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18 February 1999
I'll feel better in the morning
The pain will fade as time goes by
What was taken, I won't miss
Or I'll replace
Nevermind me...I'm all right
-- "Nevermind Me", The Mighty Mighty Bosstones, Let's Face It
A friend of mine forwarded me the following news tidbit about Mariah Carey:
USA TODAY/Monday, February 8, 1999. A&E
Mariah Carey was one of the first celebrities to comment on the death of the King of Jordan. Mariah told CNN, "I'm inconsolable at the present time. I was a very good friend of Jordan, he was probably the greatest basketball player this country has ever seen, we will never see his like again."
When told by reporters that it was King Hussein of Jordan who had died and not Michael Jordan, Mariah was then led away by her security in a state of 'confusion.'
...which would be appallingly, riotously funny if true. However, it doesn't seem to be so:
It did make it onto a 'real' news site, though (in the last paragraph). Scary...:
News.com must have done some cleanup of their HTML - Opera now renders their articles properly (i.e. without paragraphs overlapping each other). One less reason to use IE or Netscape...
There was just too much purple on the page, that's why...
Note to people who have Yahoo! Mail accounts: CDNow's got a nice $10-off deal for you if you click on their ad inside the system.
People who don't have Yahoo! Mail accounts, sign up for one and you'll probably get the ten bucks off too. Expires 2/22/1999.
All part of the service...
These are a little old, but I haven't seen anyone point to them yet: very long Q&As with the maker of the upcoming live-action Lord of the Rings trilogy of films, Peter Jackson. Interesting stuff; sounds like it might not be too bad.
I have this crystal-clear image in my head of David Hyde-Pierce (Niles Crane) being in it, probably as an elf.
- LOTR Q&A #2 [Ain't-it-cool-news]
Gollum will be completely CGI.
I'm not sure what the occasion was, but USA Today recently had an interview with John Cleese:
How long does USA Today leave articles up? I'm not at all convinced this story will still be there a month from now...
- Cleese: Laughter is best creative medicine [USA Today]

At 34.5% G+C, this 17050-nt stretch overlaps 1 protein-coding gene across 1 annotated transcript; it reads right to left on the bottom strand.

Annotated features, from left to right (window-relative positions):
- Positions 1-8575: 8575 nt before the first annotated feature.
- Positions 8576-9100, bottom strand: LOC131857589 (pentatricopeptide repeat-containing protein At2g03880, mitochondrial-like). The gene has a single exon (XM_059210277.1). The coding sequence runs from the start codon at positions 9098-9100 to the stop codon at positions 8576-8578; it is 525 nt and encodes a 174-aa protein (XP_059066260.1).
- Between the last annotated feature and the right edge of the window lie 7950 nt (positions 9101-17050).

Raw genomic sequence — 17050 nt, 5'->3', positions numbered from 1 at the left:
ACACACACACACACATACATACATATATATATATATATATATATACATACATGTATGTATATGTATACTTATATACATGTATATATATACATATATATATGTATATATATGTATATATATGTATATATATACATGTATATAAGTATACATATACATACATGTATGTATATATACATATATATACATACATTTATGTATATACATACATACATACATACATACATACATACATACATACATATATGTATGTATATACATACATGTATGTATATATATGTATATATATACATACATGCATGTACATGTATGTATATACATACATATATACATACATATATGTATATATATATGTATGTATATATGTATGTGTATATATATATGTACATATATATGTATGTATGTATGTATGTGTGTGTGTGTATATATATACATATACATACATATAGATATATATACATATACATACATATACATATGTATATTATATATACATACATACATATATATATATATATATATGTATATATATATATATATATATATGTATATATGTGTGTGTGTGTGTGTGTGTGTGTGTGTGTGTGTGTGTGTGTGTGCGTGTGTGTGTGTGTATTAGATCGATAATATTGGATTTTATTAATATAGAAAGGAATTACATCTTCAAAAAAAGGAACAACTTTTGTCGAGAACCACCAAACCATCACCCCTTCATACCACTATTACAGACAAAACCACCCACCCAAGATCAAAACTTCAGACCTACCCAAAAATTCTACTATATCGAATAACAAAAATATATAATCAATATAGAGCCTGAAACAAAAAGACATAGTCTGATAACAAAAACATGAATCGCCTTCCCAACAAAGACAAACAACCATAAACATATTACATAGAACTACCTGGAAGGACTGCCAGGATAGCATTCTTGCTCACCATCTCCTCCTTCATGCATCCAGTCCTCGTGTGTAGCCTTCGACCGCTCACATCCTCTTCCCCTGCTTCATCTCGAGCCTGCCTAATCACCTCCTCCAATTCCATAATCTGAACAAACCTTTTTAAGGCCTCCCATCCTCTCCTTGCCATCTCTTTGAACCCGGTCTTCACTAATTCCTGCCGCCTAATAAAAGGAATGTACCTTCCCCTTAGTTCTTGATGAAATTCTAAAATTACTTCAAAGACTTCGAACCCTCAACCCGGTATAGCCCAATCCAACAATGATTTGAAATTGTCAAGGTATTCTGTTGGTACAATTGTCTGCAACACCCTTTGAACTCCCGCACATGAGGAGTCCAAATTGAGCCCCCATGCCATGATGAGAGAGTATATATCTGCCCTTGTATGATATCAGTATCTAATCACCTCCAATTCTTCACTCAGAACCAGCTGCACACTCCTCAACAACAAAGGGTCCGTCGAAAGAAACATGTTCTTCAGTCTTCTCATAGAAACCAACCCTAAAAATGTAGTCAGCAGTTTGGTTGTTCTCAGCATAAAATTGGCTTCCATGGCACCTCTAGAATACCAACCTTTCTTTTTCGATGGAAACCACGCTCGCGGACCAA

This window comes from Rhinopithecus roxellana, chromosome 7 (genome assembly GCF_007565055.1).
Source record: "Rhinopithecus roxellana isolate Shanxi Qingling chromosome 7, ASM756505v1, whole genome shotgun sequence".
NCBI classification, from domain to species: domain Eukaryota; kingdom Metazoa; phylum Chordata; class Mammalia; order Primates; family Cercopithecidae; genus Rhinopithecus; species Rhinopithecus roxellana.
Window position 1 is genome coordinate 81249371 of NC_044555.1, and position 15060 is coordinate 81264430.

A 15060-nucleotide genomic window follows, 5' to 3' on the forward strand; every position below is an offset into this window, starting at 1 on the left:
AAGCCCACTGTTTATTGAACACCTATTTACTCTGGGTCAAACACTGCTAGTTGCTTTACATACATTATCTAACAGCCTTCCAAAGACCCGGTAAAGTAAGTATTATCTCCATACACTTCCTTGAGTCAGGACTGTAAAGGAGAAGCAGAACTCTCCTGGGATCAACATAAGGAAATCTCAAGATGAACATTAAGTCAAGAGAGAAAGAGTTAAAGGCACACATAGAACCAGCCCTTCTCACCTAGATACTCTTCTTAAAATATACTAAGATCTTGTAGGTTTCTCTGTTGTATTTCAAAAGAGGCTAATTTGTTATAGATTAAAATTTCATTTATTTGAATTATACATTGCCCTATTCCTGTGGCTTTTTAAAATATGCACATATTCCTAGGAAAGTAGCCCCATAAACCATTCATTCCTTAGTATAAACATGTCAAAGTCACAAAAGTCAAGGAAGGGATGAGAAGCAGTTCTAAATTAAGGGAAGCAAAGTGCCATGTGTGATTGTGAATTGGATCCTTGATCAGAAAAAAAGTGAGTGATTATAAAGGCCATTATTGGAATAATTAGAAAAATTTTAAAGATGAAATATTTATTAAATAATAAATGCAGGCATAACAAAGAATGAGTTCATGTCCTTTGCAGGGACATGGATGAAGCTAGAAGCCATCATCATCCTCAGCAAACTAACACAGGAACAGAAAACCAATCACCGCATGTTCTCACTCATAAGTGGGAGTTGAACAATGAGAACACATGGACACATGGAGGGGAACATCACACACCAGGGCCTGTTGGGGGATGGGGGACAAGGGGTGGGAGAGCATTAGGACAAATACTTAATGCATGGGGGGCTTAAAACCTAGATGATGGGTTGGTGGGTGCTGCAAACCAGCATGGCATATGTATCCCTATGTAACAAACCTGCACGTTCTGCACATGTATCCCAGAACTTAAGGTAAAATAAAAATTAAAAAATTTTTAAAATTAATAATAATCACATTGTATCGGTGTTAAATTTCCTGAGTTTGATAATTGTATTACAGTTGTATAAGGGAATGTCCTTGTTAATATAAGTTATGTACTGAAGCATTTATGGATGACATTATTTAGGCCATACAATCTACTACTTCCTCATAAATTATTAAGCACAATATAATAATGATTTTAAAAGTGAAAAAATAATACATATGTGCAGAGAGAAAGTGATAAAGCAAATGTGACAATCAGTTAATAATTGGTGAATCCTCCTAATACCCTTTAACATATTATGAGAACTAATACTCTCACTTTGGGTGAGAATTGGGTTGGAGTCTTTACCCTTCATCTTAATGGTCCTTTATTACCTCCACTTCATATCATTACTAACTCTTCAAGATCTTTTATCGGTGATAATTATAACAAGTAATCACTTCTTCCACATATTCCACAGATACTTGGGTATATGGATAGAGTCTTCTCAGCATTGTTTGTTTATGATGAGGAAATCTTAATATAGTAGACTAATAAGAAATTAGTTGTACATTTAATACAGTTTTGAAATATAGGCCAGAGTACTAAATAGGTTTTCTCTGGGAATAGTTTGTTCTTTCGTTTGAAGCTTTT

...there are certain parts of America, like I'm sure there are parts of Germany or Switzerland, where that slightly detached view of life that always goes hand-in-hand (with humor) has not been experienced. There are a lot of good sides to that literalness. There's a directness and an honesty. You can deal with people who have that kind of literalness, but you can't play with them, and that can be a shame.
I'm concerned about quality of life, and I think it is threatened by the rather manic pursuit of profit.
The happiest people I met in the last five years work in zoos. They make nothing.
Get ready for FireWire:
- Philips, others to support Apple standard [News.com]
Increasingly, IEEE 1394 [FireWire] is being touted--and used--as a means to connect a variety of digital devices, from camcorders, stereos, DVD players, cable set-top boxes to PCs and more. Already, the participants said, over three million camcorders with the interface have been sold.
Today's announcement of a patent pool "to efficiently license patents required to implement the standard" appears to put to rest growing industry concerns over Apple's plans for boosting its licensing fees
Finally, an engrossing account of the process of judging Seventeen magazine's fiction-writing contest. The author distills the 400 entries into a coherent picture of What Adolescent Girls Think About, which is fascinating (in retrospect) for those of us who are Not Women. She also philosophizes about Writing in general:
- Traumas in adolescent life [Salon, via RobotWisdom]
The larger lesson I took from these stories was (surprise, surprise) more about me than about the authors: I understood, suddenly, why people had always encouraged my own writing when I was a teenager, even when I was churning out angst-ridden dreck. It was, I realized -- and I say this at the risk of sounding hopelessly gooey -- because writing is a way of explaining your life to yourself, a way of making your life bearable and a way of connecting with other people. And these are all good and important things always, but they're perhaps most important when you're in, say, ninth grade. Given that, the issue of whether a story has any literary merit is pretty much irrelevant.